Ain't Gotta Be...
...the Way It's Always Been

Decisionary Leadership: Tools for Growth
Robert LH O'Connor
                          -EyeSign Publishing-     

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Decisionary Leadership : Tools for Growth is now available!      

Ain’t Gotta Be the Way It’s Always Been and Decisionary Leadership: Tools For Growth can be vehicles for personal and organizational growth. By introducing three key tools and establishing the importance of several concepts and principles, growth can occur.

Two integral components of growth that the tools address are: 1) Why do I act the way I do (Or in the case of an organization: Why do we act the way we do)?   2) How do I recognize and set real priorities based on values and beliefs? For an action plan to be effective in the long term, these two important questions need to be answered.

Meaningful growth on any level also involves “decisionary leadership”–making values-based decisions with vision. This is the basis for behavior that will lead an individual, family, group or organization towards the fulfillment of the goals, objectives and the vision of what one seeks to accomplish.

Excerpt from Ain't Gotta Be the Way It's Always Been

Why We Do What We Do

We sat by the evening fire planning the following day’s activities: a hike to Lightning Lake—what we had been told was a prime golden trout lake—and checking out the possible cave near Turtle Rock.

The question again surfaced, “Grandpa, why do we do what we do?”

I looked into the inquisitive young eyes to see the intensity of those eyes sincerely searching for understanding.

I had learned over the years that one-on-one times like these are often the best environments to teach or share thoughts, concerns, feelings, and just life in general. Teaching can happen only when those who are taught are ready to hear. You can’t really force someone to learn or share their inner feelings and thoughts—just be there and try to recognize the timing.

Sometimes these opportunities just happen; other times, with patience and a little planning, opportunities may surface. That is where doing something together and sharing time comes into play. Cleaning up together earlier in the day had created a time to talk, or exploring, playing a game together, or working on a project. I had learned that the quantity of time was important, not just quality time, to earn trust and develop relationships.

            The timing seemed good.

Turning to the young man, I asked, “Remember what we talked about this morning?”

“I remember the FIRE, ‘bout getting things done. But I forgot about what makes us do things.”

I responded to the “why,” reminding him about the match that lights the fire but also told him that it might take a while to really explain in more detail why we do what we do.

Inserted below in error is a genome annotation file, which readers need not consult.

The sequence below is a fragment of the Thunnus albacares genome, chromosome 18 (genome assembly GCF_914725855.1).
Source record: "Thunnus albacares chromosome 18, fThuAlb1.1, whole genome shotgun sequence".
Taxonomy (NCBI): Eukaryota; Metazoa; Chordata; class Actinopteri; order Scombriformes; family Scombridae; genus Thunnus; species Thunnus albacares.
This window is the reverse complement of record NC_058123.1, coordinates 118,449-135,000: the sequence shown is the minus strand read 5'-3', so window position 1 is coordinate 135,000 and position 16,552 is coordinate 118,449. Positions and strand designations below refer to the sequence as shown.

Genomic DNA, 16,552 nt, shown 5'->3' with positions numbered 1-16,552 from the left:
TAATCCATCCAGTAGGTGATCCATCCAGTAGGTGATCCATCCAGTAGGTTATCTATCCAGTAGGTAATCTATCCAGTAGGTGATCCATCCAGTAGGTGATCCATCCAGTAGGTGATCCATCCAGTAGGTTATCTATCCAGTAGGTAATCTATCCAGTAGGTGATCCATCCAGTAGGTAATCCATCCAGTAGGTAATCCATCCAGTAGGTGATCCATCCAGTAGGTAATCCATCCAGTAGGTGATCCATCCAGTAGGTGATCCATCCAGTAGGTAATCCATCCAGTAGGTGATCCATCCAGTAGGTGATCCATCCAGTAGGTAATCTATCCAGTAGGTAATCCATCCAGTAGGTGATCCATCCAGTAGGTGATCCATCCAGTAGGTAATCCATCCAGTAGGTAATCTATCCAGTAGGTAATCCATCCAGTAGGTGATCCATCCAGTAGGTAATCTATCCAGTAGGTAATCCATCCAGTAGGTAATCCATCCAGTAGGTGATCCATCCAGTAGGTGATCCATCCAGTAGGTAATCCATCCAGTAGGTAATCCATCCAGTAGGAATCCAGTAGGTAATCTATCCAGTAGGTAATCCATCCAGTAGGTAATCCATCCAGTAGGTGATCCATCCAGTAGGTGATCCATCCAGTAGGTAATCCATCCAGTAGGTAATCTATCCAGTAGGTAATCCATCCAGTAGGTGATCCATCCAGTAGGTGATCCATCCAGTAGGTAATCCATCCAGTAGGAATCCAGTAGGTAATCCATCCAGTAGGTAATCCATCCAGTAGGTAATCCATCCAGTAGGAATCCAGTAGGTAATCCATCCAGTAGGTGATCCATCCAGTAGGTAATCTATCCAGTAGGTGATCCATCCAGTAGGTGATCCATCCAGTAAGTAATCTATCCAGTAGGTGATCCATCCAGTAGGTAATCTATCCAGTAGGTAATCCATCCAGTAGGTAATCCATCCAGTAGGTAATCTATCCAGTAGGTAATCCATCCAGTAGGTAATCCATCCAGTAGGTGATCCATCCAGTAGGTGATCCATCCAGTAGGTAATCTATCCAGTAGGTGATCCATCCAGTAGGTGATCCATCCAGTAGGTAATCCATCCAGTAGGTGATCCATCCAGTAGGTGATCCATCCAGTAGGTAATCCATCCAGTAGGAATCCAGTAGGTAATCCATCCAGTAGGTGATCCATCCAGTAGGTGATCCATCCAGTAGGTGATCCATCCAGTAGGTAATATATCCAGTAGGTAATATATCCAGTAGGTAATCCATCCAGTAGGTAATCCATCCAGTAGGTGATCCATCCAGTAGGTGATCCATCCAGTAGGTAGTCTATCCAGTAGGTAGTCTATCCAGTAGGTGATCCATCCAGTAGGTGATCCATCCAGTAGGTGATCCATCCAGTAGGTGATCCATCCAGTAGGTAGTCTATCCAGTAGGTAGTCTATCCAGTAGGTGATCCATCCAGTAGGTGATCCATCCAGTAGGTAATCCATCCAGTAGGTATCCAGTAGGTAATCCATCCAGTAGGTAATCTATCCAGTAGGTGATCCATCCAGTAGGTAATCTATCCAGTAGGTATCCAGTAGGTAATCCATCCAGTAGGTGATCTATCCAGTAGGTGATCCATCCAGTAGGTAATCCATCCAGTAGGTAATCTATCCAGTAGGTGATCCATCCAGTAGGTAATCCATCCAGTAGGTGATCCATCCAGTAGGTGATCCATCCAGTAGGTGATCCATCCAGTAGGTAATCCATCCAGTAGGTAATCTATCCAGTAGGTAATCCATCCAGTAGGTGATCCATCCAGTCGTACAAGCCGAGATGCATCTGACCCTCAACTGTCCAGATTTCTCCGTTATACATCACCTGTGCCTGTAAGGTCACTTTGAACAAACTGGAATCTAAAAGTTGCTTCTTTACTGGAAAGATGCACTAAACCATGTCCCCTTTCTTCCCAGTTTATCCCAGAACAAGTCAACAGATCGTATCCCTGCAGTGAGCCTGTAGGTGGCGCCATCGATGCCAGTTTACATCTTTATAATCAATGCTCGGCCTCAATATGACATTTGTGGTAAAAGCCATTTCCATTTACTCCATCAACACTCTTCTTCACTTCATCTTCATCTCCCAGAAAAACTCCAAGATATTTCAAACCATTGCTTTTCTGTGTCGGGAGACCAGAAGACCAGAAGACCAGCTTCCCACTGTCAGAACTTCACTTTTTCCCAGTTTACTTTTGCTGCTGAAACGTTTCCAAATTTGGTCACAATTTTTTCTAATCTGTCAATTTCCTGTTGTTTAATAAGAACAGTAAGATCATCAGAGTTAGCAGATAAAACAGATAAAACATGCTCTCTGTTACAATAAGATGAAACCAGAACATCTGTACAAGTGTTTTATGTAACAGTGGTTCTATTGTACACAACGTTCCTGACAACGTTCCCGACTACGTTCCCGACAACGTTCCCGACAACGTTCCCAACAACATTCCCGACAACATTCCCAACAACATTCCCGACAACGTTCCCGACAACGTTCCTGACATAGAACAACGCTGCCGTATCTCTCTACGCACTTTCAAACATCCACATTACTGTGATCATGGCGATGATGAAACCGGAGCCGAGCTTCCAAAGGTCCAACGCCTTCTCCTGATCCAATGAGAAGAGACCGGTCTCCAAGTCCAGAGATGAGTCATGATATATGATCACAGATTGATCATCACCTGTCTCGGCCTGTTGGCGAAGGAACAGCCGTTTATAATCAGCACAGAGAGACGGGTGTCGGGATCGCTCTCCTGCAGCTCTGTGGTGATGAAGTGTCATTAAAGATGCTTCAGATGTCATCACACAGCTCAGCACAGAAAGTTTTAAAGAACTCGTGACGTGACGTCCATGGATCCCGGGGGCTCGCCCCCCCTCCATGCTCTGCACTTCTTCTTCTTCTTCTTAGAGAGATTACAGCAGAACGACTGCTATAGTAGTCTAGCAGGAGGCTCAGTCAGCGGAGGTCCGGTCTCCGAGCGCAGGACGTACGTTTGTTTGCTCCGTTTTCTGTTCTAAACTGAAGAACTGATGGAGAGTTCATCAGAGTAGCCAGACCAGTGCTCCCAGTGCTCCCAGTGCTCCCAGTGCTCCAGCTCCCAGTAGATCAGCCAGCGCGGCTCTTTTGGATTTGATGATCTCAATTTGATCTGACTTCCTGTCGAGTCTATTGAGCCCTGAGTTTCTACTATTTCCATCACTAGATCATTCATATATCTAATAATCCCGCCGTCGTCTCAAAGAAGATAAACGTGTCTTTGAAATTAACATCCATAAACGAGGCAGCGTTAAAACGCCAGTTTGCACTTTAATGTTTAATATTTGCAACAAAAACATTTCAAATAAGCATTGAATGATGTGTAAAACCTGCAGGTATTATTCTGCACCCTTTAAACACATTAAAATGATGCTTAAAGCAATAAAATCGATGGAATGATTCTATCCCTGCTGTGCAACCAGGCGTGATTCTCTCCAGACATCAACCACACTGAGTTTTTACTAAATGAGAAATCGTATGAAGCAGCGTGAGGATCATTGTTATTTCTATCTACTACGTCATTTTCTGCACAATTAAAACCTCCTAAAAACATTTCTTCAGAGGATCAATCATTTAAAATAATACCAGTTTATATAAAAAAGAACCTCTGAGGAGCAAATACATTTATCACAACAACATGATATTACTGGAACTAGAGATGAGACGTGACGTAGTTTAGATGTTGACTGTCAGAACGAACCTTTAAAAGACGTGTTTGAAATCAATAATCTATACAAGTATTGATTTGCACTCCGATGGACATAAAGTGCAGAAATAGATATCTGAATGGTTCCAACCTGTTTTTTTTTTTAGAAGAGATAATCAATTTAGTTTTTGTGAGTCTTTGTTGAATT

To my surprise, a second voice responded, “Dad, why don’t you tell us both about that. I think I might like to hear it too.”

This was the first time since my son was just a young boy that he had wanted to hear me talk. I had not really had the opportunity to teach many of life’s lessons to him. I had wanted to and hoped to, but the unfortunate circumstances, perceptions, and relationship influences of divorce had diverted those attempts. I had missed opportunities. In the following years, I had tried to be patient about creating an environment to be able to just talk to him. I had wanted to be able to help mold my children’s values and teach them what I had learned so they wouldn’t have to make the same mistakes I had. There were many times I had lost faith that I would ever have any opportunity to do so, but I had worked hard at keeping hope alive for those moments of connection.

This was possibly one of those moments.

With in a few minutes, more wood was on the fire, and the three of us settled down. Now two sets of inquisitive eyes focused on me. I was nervous, hoping that I would be able to take this moment—a moment that I had waited for—and do what I had visualized in my mind many times for more than twenty years.

“Well,” I started, “let’s bring your Dad up to speed. Do you remember this morning when we were cleaning up? Do you remember what I was saying about important things?”

“Yes,” my grandson responded, “About sometimes some things are more important than other things—and different people have different priorities—like doing cleanup or going fishing.”

            “Yep, that’s it,” I said as I repositioned my old lucky fishing hat on my head—a hat my father had worn on many of his fishing trips.

“Priorities are what’s important, and we have to make decisions about what is most important all the time. And that all depends on what we value and believe.”


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